Opinion | With An Eye On The Future: Decoding The BJP's Tamil Nadu Strategy

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With just days to go before the Lok Sabha polls, election fever has gripped Tamil Nadu. Both Prime Minister Narendra Modi and Congress leader Rahul Gandhi have held multiple rallies and roadshows in the state; in fac, PM Modi has already made seven visits since February 27. 

Tamil Nadu, which goes to polls on April 19, is witnessing a triangular contest for the first time since 2014. The Bharatiya Janata Party (BJP) aims to make inroads in the state to accomplish its 'Mission 50' in the South of Vindhyas, hoping to attract voters who are seeking change and a third force apart from the two dominants in the state, the DMK and the AIADMK. Accordingly, the plan is to exploit the leadership vacuum created after the deaths of Karunanidhi and Jayalalithaa. 

BJP-AIADMK: On Again, Off Again

The DMK-led bloc as part of the United Progressive Alliance (UPA) swept Tamil Nadu in 2019, bagging 38 of the 39 seats. The AIADMK, in contrast, could win in only one constituency. 

The love-hate relationship between the AIADMK and the BJP continues even today. The parties contested together in 1998, broke up in 1999, joined hands again in 2004, and called it quits again in 2009. Despite Jayalalitha sharing a good rapport with Narendra Modi, the AIADMK didn't join the National Democratic Alliance (NDA) in 2014. Instead, it decided to contest alone for the first time and went on to sweep the state, bagging 37 of the 39 seats. However, five years later, in 2019, when the party decided to join the NDA, it was routed badly. The two have parted ways again ahead of the 2024 polls.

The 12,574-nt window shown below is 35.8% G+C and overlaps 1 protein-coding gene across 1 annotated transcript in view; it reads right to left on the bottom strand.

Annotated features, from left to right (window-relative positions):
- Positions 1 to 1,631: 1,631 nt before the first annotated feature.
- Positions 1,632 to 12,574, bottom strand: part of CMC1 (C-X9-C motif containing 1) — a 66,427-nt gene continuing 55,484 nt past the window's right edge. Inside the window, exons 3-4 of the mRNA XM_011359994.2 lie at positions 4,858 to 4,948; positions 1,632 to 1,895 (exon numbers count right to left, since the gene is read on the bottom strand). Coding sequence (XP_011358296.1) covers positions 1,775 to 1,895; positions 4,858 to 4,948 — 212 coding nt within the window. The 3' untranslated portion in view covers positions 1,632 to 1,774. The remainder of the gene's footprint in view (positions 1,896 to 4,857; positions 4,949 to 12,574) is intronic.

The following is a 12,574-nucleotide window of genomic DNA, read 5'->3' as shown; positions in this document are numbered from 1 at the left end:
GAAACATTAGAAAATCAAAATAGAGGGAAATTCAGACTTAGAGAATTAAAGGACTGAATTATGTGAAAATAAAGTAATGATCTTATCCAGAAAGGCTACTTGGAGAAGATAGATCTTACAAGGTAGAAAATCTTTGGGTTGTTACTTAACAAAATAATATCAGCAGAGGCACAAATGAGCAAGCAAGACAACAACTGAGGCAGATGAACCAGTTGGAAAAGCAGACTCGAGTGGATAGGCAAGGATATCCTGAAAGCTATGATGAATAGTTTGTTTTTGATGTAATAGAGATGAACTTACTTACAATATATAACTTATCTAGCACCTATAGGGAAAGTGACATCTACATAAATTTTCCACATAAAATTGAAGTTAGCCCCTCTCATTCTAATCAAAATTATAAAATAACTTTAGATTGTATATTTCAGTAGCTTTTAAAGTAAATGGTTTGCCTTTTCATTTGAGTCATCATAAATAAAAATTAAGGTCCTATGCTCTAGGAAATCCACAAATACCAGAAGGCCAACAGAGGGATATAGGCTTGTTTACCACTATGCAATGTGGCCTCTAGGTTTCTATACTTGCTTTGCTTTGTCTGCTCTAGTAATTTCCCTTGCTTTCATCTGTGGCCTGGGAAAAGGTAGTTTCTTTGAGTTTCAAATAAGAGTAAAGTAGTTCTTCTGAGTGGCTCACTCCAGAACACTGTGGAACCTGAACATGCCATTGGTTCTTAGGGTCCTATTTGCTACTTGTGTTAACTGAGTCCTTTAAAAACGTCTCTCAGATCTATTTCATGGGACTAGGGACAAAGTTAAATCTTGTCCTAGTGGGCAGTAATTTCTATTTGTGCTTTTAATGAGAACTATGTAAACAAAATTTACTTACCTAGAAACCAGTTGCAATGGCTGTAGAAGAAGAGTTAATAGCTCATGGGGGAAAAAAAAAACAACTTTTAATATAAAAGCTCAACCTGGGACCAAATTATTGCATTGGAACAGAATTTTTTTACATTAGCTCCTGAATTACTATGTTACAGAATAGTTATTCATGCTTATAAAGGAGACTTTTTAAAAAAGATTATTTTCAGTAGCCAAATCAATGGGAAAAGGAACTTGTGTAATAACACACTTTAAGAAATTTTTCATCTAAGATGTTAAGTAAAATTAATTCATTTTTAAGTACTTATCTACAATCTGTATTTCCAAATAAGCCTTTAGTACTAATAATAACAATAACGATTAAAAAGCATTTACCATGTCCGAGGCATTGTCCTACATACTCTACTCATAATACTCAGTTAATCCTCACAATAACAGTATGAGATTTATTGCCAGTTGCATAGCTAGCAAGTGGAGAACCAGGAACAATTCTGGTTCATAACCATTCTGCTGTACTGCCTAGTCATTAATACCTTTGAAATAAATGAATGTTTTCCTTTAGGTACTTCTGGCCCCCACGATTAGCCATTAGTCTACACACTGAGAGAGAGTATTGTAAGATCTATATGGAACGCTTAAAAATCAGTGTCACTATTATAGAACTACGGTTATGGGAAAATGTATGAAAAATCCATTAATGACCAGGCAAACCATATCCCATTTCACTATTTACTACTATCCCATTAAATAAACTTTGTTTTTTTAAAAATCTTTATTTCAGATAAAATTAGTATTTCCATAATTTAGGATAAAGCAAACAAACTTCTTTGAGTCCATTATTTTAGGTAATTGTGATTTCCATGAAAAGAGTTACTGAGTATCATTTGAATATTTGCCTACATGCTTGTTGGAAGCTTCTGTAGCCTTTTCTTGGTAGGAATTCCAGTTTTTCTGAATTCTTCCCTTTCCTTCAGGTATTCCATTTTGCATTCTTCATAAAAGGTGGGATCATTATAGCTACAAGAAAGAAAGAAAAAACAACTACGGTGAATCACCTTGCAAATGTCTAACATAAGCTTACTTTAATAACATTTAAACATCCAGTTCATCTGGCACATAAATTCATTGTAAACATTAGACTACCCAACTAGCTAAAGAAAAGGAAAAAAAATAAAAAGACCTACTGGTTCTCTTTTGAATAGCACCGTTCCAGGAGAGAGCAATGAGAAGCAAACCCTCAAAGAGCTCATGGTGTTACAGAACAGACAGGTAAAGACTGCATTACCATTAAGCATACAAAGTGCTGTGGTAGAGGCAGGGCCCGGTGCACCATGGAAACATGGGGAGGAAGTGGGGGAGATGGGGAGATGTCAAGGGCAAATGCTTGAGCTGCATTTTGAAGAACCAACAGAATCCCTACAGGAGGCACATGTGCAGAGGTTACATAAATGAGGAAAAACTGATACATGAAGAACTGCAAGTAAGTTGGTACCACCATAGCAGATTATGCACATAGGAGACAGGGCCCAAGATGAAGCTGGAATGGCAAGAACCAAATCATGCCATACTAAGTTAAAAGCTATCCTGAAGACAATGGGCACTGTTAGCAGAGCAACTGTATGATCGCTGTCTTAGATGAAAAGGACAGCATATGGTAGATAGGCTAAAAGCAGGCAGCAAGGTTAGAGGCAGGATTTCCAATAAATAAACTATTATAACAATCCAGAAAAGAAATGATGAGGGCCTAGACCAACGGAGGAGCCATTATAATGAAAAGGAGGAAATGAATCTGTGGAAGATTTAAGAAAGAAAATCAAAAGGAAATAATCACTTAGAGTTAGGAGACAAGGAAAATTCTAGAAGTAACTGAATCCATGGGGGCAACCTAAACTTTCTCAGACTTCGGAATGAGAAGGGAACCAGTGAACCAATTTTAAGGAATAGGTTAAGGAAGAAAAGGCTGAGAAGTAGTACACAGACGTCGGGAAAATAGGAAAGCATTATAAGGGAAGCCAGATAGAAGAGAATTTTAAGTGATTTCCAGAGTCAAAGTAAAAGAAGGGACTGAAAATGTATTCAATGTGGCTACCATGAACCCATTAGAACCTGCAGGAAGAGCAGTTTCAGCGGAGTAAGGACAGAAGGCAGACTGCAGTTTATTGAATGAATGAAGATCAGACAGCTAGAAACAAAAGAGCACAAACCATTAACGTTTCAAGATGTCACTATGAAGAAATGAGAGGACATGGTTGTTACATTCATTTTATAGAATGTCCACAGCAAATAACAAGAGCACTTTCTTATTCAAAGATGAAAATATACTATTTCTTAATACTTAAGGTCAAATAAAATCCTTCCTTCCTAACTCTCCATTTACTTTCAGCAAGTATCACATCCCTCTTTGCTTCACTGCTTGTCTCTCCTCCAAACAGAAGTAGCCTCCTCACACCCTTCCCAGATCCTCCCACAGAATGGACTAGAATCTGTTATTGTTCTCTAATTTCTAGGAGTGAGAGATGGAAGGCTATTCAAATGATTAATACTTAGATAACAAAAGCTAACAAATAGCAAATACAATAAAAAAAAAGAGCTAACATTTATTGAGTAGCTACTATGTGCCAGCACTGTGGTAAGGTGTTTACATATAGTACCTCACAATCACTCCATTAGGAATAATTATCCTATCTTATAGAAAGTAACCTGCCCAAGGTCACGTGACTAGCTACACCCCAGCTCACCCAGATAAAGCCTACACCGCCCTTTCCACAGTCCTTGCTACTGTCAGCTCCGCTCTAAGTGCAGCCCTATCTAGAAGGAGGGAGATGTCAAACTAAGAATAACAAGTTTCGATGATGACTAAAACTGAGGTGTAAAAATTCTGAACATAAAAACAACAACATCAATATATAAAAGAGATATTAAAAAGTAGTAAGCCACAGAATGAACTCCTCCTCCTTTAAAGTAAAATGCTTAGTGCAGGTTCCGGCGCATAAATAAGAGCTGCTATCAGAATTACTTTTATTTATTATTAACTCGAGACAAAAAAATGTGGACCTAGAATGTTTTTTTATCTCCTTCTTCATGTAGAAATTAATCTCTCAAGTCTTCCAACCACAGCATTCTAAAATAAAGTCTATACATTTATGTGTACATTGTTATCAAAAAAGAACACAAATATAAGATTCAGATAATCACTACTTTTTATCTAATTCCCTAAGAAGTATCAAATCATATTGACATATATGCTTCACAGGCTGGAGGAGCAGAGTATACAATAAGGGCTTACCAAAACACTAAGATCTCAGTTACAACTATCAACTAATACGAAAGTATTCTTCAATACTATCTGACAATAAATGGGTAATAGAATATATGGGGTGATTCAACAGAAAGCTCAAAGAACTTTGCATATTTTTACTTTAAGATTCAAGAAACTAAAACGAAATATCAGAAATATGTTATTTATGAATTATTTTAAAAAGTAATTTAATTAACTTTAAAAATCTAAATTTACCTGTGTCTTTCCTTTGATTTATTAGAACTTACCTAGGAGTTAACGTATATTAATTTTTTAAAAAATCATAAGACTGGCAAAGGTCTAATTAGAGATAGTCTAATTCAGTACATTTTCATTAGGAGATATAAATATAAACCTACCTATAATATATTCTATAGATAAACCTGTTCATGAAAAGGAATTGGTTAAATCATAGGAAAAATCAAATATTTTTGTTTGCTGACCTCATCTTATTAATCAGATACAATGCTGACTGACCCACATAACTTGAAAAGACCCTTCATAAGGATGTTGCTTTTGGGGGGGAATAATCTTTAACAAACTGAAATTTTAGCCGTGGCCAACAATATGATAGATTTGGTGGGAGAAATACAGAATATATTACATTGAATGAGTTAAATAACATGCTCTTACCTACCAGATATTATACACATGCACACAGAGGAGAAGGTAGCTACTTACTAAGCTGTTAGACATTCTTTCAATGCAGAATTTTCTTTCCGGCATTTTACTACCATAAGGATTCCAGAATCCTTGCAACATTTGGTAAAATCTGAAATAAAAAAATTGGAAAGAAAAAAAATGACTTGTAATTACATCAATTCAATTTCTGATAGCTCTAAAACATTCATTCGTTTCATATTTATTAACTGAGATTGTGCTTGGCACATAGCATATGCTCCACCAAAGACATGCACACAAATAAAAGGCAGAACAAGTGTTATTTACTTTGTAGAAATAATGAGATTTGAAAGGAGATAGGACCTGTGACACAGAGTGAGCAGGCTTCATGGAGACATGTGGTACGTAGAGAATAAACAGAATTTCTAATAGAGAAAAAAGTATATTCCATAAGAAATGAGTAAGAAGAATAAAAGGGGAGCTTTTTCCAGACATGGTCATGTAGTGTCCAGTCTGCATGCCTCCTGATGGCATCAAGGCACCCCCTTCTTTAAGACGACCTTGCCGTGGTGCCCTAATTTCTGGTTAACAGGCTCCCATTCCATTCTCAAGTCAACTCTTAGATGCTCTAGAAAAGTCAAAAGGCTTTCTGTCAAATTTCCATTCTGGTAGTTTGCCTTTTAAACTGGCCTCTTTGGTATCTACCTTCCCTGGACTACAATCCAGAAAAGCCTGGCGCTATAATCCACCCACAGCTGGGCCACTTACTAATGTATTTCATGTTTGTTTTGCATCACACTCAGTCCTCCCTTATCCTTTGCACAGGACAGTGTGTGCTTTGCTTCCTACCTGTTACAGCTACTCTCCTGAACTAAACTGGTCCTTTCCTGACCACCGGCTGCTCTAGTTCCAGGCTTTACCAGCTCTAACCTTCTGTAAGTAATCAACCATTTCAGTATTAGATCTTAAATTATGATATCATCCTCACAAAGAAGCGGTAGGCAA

Seat Calculations This Time

This year, of the 39 seats, the BJP is contesting 23, the Pattali Makkal Katchi (PMK) 10, former minister G.K. Vasan-led Tamil Maanila Congress (TMC) three, and T.T.V Dhinakaran's Amma Makkal Munnetra Kazhagam (AMMK) is fighting for two. One seat has gone to expelled AIADMK leader O. Panneerselvam, a.k.a. OPS

While the AIADMK has sealed alliances with the Desiya Murpokku Dravida Kazhagam (DMDK) and the Social Democratic Party of India (SDPI), the DMK-led group comprises the Congress, the Indian Union Muslim League (IUML), the Communist Party of India (CPI) and the CPI-Marxist, the Viduthalai Chiruthaigal Katchi  (VCK) and the Marumalarchi Dravida Munnetra Kazhagam (MDMK). The All India Majlis-e-Ittehadul Muslimeen (AIMIM), meanwhile, has extended its support to the AIADMK-led bloc, a move that can split the minority vote, which constitutes 6% of the total population. 

Given the national character of polls, the BJP seeks to position itself as the main opposition party against the DMK-led front in Tamil Nadu. Its efforts to dent the AIADMK vote base are part of that strategy. In fact, BJP President Annamalai, who has been trying to capture the opposition space and emerge as an independent force, was one of the main reasons for the split with the AIADMK. 

Wooing Intermediary Castes

Caste is a critical factor in Tamil Nadu, where OBCs and SC/STs account for 68% and 21% of the population, respectively. Traditionally, the AIADMK has enjoyed strong support from upper castes, the Vanniyars, Dalits, the Gounders, and the Thevars, while the DMK's loyal votes come from the Vellalars, the Mudhaliyars, the Udaiyars, the Nadars, the Naidus and Muslims. 

However, the arrival of the MDMK and the DMDK on the state's political scene has provided the Naidu community with additional options. Data indicates that there has been a shift among SCs and Vanniyars towards the DMK, while the Gounders - the community Annamalai hails from - the Thevars, and the Nadars are warming up to the BJP. Around 20% of Thevars and Goudners in Tamil Nadu voted for the BJP in 2019, according to the Centre for the Study of Developing Societies' (CSDS) National Election Studies survey.